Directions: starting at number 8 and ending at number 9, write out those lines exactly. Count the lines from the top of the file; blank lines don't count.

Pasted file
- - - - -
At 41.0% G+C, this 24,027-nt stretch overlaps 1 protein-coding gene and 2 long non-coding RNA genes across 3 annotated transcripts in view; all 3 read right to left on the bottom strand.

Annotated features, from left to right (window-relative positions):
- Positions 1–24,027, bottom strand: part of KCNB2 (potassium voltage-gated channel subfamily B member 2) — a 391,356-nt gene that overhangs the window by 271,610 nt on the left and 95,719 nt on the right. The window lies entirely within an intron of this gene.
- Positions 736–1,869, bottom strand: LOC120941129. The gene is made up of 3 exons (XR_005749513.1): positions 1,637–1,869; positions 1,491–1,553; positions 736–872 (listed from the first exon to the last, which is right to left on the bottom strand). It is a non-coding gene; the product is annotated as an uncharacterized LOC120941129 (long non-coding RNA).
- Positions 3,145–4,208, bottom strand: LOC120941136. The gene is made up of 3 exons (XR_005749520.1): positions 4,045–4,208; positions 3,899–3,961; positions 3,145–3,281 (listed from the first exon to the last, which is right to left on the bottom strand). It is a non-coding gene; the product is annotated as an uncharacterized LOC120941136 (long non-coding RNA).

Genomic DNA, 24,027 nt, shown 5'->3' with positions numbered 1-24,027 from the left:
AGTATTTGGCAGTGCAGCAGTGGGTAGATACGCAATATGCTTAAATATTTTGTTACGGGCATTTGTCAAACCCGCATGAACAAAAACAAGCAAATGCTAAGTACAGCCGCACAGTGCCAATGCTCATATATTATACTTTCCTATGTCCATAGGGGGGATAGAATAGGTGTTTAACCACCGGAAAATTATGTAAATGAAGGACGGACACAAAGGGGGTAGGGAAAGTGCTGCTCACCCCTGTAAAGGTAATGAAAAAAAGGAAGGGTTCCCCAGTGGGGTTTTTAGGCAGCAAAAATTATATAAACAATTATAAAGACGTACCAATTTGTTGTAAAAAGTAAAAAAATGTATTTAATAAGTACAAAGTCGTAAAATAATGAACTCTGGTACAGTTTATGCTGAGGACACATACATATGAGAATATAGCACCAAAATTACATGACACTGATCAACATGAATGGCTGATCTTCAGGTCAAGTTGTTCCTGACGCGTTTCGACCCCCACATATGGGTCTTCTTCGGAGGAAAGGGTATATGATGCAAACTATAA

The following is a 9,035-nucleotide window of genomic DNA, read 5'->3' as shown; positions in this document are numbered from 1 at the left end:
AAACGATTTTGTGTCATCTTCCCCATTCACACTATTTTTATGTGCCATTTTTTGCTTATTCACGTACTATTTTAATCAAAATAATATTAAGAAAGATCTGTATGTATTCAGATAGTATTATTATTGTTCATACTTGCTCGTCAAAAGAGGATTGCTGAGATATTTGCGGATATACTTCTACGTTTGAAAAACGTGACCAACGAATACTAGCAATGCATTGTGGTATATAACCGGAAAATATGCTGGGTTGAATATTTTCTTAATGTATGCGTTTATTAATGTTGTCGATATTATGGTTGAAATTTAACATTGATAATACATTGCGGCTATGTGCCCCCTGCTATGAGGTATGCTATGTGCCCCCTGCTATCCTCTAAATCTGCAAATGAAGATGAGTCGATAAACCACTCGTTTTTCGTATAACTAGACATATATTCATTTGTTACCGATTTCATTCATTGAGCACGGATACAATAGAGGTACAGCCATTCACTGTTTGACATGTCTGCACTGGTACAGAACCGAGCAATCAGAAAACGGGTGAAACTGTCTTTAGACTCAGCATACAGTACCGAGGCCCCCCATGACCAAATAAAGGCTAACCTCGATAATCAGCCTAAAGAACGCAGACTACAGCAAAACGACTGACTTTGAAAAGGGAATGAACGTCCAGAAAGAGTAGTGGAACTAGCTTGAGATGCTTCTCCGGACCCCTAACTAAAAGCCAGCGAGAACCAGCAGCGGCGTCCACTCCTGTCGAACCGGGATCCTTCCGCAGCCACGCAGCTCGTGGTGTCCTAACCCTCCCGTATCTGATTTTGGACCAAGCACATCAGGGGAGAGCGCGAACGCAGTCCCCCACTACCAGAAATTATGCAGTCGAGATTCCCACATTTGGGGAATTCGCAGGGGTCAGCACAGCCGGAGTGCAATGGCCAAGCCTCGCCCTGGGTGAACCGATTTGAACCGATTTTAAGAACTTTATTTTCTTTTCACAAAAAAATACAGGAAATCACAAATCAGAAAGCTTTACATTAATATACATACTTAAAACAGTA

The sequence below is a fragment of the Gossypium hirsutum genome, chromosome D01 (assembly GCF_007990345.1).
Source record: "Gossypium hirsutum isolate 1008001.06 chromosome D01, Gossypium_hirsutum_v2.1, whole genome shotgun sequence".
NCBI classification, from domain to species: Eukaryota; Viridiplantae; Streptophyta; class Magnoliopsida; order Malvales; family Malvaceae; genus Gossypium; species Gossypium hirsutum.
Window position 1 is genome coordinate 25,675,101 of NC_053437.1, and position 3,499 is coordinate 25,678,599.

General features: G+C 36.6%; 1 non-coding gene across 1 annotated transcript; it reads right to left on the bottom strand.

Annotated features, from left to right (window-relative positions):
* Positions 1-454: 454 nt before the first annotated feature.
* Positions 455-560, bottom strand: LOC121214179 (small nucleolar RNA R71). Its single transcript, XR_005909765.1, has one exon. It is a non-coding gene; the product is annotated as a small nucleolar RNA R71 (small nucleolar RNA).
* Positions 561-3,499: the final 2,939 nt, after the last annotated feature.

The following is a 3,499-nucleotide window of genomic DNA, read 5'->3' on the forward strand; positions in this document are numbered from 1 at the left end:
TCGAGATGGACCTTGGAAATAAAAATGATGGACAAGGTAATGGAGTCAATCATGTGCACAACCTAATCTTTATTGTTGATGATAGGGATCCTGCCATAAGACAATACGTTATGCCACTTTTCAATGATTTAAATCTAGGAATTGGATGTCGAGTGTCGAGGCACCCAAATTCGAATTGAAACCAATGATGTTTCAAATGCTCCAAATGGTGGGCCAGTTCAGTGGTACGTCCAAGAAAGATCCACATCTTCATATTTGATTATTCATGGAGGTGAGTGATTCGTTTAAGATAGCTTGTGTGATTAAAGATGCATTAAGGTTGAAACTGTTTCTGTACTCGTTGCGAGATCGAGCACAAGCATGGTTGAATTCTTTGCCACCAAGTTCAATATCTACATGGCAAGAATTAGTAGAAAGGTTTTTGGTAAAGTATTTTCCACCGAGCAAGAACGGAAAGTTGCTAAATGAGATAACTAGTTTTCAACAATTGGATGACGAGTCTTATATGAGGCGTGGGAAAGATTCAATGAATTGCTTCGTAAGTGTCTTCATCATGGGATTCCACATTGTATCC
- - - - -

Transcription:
The following is a 9,035-nucleotide window of genomic DNA, read 5'->3' as shown; positions in this document are numbered from 1 at the left end:
AAACGATTTTGTGTCATCTTCCCCATTCACACTATTTTTATGTGCCATTTTTTGCTTATTCACGTACTATTTTAATCAAAATAATATTAAGAAAGATCTGTATGTATTCAGATAGTATTATTATTGTTCATACTTGCTCGTCAAAAGAGGATTGCTGAGATATTTGCGGATATACTTCTACGTTTGAAAAACGTGACCAACGAATACTAGCAATGCATTGTGGTATATAACCGGAAAATATGCTGGGTTGAATATTTTCTTAATGTATGCGTTTATTAATGTTGTCGATATTATGGTTGAAATTTAACATTGATAATACATTGCGGCTATGTGCCCCCTGCTATGAGGTATGCTATGTGCCCCCTGCTATCCTCTAAATCTGCAAATGAAGATGAGTCGATAAACCACTCGTTTTTCGTATAACTAGACATATATTCATTTGTTACCGATTTCATTCATTGAGCACGGATACAATAGAGGTACAGCCATTCACTGTTTGACATGTCTGCACTGGTACAGAACCGAGCAATCAGAAAACGGGTGAAACTGTCTTTAGACTCAGCATACAGTACCGAGGCCCCCCATGACCAAATAAAGGCTAACCTCGATAATCAGCCTAAAGAACGCAGACTACAGCAAAACGACTGACTTTGAAAAGGGAATGAACGTCCAGAAAGAGTAGTGGAACTAGCTTGAGATGCTTCTCCGGACCCCTAACTAAAAGCCAGCGAGAACCAGCAGCGGCGTCCACTCCTGTCGAACCGGGATCCTTCCGCAGCCACGCAGCTCGTGGTGTCCTAACCCTCCCGTATCTGATTTTGGACCAAGCACATCAGGGGAGAGCGCGAACGCAGTCCCCCACTACCAGAAATTATGCAGTCGAGATTCCCACATTTGGGGAATTCGCAGGGGTCAGCACAGCCGGAGTGCAATGGCCAAGCCTCGCCCTGGGTGAACCGATTTGAACCGATTTTAAGAACTTTATTTTCTTTTCACAAAAAAATACAGGAAATCACAAATCAGAAAGCTTTACATTAATATACATACTTAAAACAGTA